In short, as a benchmark no. As a strategy – we would argue that for serious investors, it never was one.
We therefore think it’s important to distinguish between 60/40 as an investment strategy and 60/40 as a benchmark.
We think that a vanilla 60/40 equity/bond portfolio remains useful as a benchmark to represent the “do nothing” multi-asset approach.
However, we would concur that a vanilla 60/40 equity/bond portfolio, as a strategy offered by some low cost providers does – at this time – face the significant challenges identified in the 2019 report, that have been vindicated in 2020 and 2021.
For example, during the peak of the COVID market crisis in March 2020, correlations between equities and bonds spiked upwards meaning there was “no place to hide”. The growing inflation risk has put additional pressure on nominal bonds. Real yields are negative. Interest rates won’t go lower.
But outside of some low-cost retail products, very few portfolio managers, would offer a vanilla equity/bond portfolio as a client strategy. The inclusion of alternatives have always had an important role to play as diversifiers.
Rethinking the 40%: What are the alternatives?
When it comes to rethinking the 60/40 portfolio, investors will have a certain level of risk budget. So if that risk budget is to be maintained, there is little change to the “60% equity” part of a 60/40 portfolio.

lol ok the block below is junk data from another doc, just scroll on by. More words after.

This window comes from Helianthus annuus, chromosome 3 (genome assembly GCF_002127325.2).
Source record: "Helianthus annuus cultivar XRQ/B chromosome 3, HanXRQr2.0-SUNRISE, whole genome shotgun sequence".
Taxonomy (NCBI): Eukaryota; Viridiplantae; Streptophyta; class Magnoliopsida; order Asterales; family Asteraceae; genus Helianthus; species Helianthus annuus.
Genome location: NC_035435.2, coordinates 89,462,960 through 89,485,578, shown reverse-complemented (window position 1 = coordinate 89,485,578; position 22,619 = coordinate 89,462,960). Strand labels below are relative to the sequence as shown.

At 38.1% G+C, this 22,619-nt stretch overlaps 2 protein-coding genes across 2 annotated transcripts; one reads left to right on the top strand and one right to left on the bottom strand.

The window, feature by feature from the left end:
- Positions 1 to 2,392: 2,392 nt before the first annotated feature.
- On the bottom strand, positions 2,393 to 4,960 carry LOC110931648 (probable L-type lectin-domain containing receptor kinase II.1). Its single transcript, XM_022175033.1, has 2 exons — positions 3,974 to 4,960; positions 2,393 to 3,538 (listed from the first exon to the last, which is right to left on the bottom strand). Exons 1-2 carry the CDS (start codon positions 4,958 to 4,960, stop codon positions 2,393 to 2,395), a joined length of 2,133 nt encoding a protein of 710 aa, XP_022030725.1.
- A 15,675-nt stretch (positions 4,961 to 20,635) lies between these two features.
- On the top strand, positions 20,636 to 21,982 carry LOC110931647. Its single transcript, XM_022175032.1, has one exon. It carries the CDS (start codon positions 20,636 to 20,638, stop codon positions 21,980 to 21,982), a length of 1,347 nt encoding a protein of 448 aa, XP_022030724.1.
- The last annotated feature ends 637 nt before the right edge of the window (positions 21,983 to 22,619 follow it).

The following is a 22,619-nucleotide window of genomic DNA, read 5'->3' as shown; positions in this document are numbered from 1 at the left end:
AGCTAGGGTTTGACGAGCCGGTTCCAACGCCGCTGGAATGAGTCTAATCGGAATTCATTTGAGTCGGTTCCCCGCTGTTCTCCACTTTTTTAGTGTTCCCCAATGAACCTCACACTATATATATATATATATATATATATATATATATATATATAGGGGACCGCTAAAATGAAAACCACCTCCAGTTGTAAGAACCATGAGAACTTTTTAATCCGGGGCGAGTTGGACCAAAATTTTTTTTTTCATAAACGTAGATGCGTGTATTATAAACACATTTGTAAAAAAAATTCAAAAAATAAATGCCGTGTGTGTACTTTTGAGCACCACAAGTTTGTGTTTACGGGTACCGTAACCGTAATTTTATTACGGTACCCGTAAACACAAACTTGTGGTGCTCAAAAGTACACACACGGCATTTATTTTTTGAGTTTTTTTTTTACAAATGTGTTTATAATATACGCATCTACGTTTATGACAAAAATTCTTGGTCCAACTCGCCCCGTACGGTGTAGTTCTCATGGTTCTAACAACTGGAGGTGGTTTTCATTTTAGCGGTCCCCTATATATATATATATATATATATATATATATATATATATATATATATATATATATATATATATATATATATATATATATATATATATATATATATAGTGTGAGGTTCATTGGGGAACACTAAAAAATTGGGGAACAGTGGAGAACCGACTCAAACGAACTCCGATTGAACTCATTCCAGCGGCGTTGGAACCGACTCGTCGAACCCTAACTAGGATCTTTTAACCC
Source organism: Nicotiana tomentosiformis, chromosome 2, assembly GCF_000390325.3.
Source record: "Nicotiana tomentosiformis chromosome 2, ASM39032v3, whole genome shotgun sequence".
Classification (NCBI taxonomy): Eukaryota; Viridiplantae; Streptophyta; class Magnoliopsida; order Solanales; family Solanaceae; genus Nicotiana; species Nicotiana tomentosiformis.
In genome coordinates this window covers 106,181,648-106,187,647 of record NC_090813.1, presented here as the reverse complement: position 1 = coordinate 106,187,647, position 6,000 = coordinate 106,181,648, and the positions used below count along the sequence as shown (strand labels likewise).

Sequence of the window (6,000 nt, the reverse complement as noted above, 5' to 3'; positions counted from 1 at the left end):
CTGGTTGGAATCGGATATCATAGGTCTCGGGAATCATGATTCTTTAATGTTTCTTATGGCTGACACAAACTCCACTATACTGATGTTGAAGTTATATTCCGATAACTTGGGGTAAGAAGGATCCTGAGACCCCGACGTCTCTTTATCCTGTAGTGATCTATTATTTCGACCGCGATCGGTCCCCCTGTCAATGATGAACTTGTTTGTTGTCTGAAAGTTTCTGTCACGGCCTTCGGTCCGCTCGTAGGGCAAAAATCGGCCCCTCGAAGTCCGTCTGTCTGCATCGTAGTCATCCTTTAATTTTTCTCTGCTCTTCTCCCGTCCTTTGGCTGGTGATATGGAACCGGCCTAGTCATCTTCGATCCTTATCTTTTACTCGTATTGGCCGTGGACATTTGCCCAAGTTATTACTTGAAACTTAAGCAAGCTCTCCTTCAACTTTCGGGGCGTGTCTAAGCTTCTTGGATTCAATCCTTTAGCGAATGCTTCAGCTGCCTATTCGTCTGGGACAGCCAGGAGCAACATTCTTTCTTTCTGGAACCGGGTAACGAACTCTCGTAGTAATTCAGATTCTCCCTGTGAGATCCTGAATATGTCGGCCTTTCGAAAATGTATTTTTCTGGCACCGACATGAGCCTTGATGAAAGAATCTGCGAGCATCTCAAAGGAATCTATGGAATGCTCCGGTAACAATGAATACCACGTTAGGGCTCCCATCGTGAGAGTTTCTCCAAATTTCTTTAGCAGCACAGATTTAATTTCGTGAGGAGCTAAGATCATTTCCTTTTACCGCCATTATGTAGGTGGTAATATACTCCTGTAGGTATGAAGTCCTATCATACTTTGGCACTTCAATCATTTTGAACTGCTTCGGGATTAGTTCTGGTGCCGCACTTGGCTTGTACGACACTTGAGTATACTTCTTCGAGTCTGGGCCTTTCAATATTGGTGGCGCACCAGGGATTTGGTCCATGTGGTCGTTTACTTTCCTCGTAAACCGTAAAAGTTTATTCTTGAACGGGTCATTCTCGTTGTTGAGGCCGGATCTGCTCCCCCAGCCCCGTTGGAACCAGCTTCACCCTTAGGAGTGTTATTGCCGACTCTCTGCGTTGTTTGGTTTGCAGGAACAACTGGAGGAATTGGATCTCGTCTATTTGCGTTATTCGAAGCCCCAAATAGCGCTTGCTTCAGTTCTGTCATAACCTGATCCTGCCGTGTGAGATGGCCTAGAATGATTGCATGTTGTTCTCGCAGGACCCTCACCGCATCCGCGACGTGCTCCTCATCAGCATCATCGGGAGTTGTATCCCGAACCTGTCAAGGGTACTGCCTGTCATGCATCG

What about the 40%?
We see opportunity for rethinking the 40% bond allocation by:
We nonetheless think it is important to:
1. Rethinking the bond portfolio
Whilst more extreme advocates of the death of 60/40 would push for removing bonds entirely, we would not concur.
Bonds have a role to play for portfolio resilience in terms of their portfolio function (liquidity, volatility dampener), so would instead focus on a more nuanced approach between yield & duration.
We would concur that long-dated nominal bonds look problematic, so would suggest a more “barbell” approach between shorter-dated bonds (as volatility dampener), and targeted, diversified bond exposures: emerging markets, high yield, inflation-linked (for diversification and real yield pick-up).
2. Incorporating sensible alternative assets